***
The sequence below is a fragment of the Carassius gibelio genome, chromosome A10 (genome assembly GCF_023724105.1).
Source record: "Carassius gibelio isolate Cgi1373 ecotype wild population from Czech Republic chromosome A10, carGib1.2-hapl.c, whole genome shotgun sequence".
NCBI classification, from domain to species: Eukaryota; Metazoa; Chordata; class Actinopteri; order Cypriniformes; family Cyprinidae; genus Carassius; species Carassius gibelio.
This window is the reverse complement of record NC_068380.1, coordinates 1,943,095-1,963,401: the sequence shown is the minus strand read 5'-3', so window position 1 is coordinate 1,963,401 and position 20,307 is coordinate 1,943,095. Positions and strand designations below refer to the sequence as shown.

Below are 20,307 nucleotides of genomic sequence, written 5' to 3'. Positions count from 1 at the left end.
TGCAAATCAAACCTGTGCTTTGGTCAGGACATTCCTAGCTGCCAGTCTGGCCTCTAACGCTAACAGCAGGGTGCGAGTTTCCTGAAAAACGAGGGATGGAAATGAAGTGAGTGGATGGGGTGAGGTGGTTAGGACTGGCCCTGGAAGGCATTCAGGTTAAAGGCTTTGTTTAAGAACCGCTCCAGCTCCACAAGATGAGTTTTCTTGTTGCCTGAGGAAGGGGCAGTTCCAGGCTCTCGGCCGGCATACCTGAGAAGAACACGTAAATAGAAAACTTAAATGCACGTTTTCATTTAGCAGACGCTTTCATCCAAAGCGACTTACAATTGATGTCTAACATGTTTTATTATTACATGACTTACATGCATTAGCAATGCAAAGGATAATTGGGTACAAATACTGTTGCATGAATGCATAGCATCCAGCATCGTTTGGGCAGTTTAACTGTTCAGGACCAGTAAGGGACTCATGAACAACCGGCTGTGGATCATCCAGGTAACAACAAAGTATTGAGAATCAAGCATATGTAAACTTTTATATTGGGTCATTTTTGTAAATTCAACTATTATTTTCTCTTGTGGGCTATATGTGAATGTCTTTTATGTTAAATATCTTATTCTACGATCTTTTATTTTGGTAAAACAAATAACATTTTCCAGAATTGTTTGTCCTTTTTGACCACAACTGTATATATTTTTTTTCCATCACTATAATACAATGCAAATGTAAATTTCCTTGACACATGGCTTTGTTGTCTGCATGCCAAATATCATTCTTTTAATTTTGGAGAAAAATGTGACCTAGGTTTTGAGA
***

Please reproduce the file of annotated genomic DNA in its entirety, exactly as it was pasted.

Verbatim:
The sequence below is a fragment of the Carassius gibelio genome, chromosome A10 (genome assembly GCF_023724105.1).
Source record: "Carassius gibelio isolate Cgi1373 ecotype wild population from Czech Republic chromosome A10, carGib1.2-hapl.c, whole genome shotgun sequence".
NCBI classification, from domain to species: Eukaryota; Metazoa; Chordata; class Actinopteri; order Cypriniformes; family Cyprinidae; genus Carassius; species Carassius gibelio.
This window is the reverse complement of record NC_068380.1, coordinates 1,943,095-1,963,401: the sequence shown is the minus strand read 5'-3', so window position 1 is coordinate 1,963,401 and position 20,307 is coordinate 1,943,095. Positions and strand designations below refer to the sequence as shown.

Below are 20,307 nucleotides of genomic sequence, written 5' to 3'. Positions count from 1 at the left end.
TGCAAATCAAACCTGTGCTTTGGTCAGGACATTCCTAGCTGCCAGTCTGGCCTCTAACGCTAACAGCAGGGTGCGAGTTTCCTGAAAAACGAGGGATGGAAATGAAGTGAGTGGATGGGGTGAGGTGGTTAGGACTGGCCCTGGAAGGCATTCAGGTTAAAGGCTTTGTTTAAGAACCGCTCCAGCTCCACAAGATGAGTTTTCTTGTTGCCTGAGGAAGGGGCAGTTCCAGGCTCTCGGCCGGCATACCTGAGAAGAACACGTAAATAGAAAACTTAAATGCACGTTTTCATTTAGCAGACGCTTTCATCCAAAGCGACTTACAATTGATGTCTAACATGTTTTATTATTACATGACTTACATGCATTAGCAATGCAAAGGATAATTGGGTACAAATACTGTTGCATGAATGCATAGCATCCAGCATCGTTTGGGCAGTTTAACTGTTCAGGACCAGTAAGGGACTCATGAACAACCGGCTGTGGATCATCCAGGTAACAACAAAGTATTGAGAATCAAGCATATGTAAACTTTTATATTGGGTCATTTTTGTAAATTCAACTATTATTTTCTCTTGTGGGCTATATGTGAATGTCTTTTATGTTAAATATCTTATTCTACGATCTTTTATTTTGGTAAAACAAATAACATTTTCCAGAATTGTTTGTCCTTTTTGACCACAACTGTATATATTTTTTTTCCATCACTATAATACAATGCAAATGTAAATTTCCTTGACACATGGCTTTGTTGTCTGCATGCCAAATATCATTCTTTTAATTTTGGAGAAAAATGTGACCTAGGTTTTGAGA